In this study, five on-board microcosm experiments were performed in the subtropical gyre, the Kuroshio Extension region of the northwest Pacific Ocean (NWPO), and the Yellow Sea (YS) in order to investigate phytoplankton growth following the addition of artificially modified mineral dust (AM dust) and various nutrients (nitrogen (N), phosphorus (P), iron (Fe), NCP, and NCPCFe). The two experiments carried out with AM-dust addition in the subtropical gyre showed a maximum chlorophyll a (Chl a/concentration increase of 1.7- A nd 2.8-fold, while the cell abundance of large-sized phytoplankton (<5μm) showed a 1.8- A nd 3.9-fold increase, respectively, relative to the controls. However, in the Kuroshio Extension region and the YS, the increases in maximum Chl a and cell abundance of largesized phytoplankton following AM-dust addition were at most 1.3-fold and 1.7-fold larger than those in the controls, respectively. A net conversion efficiency index (NCEI) newly proposed in this study, size-fractionated Chl a, and the abundance of large-sized phytoplankton were analysed to determine which nutrients contribute to supporting phytoplankton growth. Our results demonstrate that a combination of nutrients, N.P or NCPCFe, is responsible for phytoplankton growth in the subtropical gyre following AM-dust addition. Single nutrient addition, i.e., N in the Kuroshio Extension region and P or N in the YS, controls the phytoplankton growth following AM-dust addition. In the AM-dust-addition experiments, in which the increased N.P or P was identified to determine phytoplankton growth, the dissolved inorganic P from AM dust (8.6 nmol L-1/was much lower than the theoretically estimated minimum P demand (∼20 nmol L-1/for phytoplankton growth. These observations suggest that additional supply augments the bioavailable P stock in incubated seawater with AM-dust addition, most likely due to an enhanced solubility of P from AM dust or the remineralization of the dissolved organic P.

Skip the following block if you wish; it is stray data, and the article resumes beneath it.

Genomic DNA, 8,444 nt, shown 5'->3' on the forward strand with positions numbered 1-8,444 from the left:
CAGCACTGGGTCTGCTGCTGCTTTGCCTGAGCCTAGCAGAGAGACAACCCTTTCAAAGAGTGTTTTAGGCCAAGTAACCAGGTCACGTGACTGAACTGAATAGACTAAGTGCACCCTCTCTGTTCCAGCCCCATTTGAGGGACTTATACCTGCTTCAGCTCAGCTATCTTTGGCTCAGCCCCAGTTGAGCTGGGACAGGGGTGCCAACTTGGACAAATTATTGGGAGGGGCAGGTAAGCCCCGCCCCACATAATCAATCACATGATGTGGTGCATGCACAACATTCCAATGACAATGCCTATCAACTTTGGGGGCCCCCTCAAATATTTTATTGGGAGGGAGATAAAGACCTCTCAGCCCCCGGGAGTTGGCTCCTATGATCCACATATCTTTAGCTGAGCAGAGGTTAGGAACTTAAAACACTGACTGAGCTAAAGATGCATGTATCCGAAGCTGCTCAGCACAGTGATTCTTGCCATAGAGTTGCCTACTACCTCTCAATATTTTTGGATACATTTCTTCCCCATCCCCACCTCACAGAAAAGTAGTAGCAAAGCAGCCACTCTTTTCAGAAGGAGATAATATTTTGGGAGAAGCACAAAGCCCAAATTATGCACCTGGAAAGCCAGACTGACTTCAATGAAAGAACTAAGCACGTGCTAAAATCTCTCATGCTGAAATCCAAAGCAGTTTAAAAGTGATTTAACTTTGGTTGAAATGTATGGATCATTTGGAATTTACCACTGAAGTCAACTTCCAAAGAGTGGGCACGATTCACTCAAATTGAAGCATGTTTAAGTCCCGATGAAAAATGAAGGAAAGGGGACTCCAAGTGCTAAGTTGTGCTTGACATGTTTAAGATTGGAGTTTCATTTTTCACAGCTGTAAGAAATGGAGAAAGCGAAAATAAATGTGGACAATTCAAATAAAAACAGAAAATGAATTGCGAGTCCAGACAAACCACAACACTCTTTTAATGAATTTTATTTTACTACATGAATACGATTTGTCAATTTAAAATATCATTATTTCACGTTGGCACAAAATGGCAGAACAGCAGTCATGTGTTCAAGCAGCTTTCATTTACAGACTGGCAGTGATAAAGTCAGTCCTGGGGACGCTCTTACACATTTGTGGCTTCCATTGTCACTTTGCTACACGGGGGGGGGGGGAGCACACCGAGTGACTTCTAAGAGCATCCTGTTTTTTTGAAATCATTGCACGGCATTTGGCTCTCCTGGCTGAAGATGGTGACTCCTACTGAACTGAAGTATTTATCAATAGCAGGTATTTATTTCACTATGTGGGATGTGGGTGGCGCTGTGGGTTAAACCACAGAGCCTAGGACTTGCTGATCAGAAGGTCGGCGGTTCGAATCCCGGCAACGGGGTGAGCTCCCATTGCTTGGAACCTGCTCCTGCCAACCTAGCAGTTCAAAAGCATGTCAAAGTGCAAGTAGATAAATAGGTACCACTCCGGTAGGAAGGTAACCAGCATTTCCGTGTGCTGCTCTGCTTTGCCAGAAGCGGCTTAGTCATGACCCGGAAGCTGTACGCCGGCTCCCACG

ASJC Scopus subject areas
- Ecology, Evolution, Behavior and Systematics
- Earth-Surface Processes